Staph fatalities may exceed AIDS deaths

Discussion in 'General Discussion' started by Quigley_Sharps, Oct 16, 2007.

  1. Quigley_Sharps

    Quigley_Sharps The Badministrator Administrator Founding Member

    CHICAGO - More than 90,000 Americans get potentially deadly infections each year from a drug-resistant staph "superbug," the government reported Tuesday in its first overall estimate of invasive disease caused by the germ.

    Deaths tied to these infections may exceed those caused by AIDS, said one public health expert commenting on the new study. The report shows just how far one form of the staph germ has spread beyond its traditional hospital setting.

    The overall incidence rate was about 32 invasive infections per 100,000 people. That's an "astounding" figure, said an editorial in Wednesday's Journal of the American Medical Association, which published the study.

    Most drug-resistant staph cases are mild skin infections. But this study focused on invasive infections — those that enter the bloodstream or destroy flesh and can turn deadly.

    Researchers found that only about one-quarter involved hospitalized patients. However, more than half were in the health care system — people who had recently had surgery or were on kidney dialysis, for example. Open wounds and exposure to medical equipment are major ways the bug spreads.

    In recent years, the resistant germ has become more common in hospitals and it has been spreading through prisons, gyms and locker rooms, and in poor urban neighborhoods.

    The new study offers the broadest look yet at the pervasiveness of the most severe infections caused by the bug, called methicillin-resistant Staphylococcus aureus, or MRSA. These bacteria can be carried by healthy people, living on their skin or in their noses.

    An invasive form of the disease is being blamed for the death Monday of a 17-year-old Virginia high school senior. Doctors said the germ had spread to his kidneys, liver, lungs and muscles around his heart.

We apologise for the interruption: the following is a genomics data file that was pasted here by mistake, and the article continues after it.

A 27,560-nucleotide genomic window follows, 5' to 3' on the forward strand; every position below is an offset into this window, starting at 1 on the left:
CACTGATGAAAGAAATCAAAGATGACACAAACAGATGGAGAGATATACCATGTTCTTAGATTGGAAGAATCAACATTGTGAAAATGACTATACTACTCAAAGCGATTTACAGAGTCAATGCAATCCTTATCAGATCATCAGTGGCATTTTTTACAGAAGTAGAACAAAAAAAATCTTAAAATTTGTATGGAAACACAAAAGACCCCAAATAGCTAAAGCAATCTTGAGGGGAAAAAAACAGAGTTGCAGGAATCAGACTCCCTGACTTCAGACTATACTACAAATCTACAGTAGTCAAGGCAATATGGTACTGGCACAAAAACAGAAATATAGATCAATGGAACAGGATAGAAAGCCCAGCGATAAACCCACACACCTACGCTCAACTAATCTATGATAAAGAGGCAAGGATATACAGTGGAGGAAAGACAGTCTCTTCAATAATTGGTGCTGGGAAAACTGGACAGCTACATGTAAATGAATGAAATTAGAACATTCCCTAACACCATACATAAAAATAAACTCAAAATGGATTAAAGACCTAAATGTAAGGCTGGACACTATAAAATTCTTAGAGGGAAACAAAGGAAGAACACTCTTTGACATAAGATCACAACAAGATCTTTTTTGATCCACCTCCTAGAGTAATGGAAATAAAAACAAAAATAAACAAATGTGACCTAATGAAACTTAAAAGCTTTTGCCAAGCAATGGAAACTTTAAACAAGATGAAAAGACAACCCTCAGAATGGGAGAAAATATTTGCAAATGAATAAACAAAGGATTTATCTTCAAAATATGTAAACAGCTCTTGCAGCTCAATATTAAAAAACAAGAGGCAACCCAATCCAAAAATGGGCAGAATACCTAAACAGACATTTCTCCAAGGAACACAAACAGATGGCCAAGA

The researchers' estimates are extrapolated from 2005 surveillance data from nine mostly urban regions considered representative of the country. There were 5,287 invasive infections reported that year in people living in those regions, which would translate to an estimated 94,360 cases nationally, the researchers said.

    Most cases were life-threatening bloodstream infections. However, about 10 percent involved so-called flesh-eating disease, according to the study led by researchers at the federal Centers for Disease Control and Prevention.

    There were 988 reported deaths among infected people in the study, for a rate of 6.3 per 100,000. That would translate to 18,650 deaths annually, although the researchers don't know if MRSA was the cause in all cases.

    If these deaths all were related to staph infections, the total would exceed other better-known causes of death including AIDS — which killed an estimated 17,011 Americans in 2005 — said Dr. Elizabeth Bancroft of the Los Angeles County Health Department, the editorial author.

    The results underscore the need for better prevention measures. That includes curbing the overuse of antibiotics and improving hand-washing and other hygiene procedures among hospital workers, said the CDC's Dr. Scott Fridkin, a study co-author.

    Some hospitals have drastically cut infections by first isolating new patients until they are screened for MRSA.

    The bacteria don't respond to penicillin-related antibiotics once commonly used to treat them, partly because of overuse. They can be treated with other drugs but health officials worry that their overuse could cause the germ to become resistant to those, too.

    A survey earlier this year suggested that MRSA infections, including noninvasive mild forms, affect 46 out of every 1,000 U.S. hospital and nursing home patients — or as many as 5 percent. These patients are vulnerable because of open wounds and invasive medical equipment that can help the germ spread.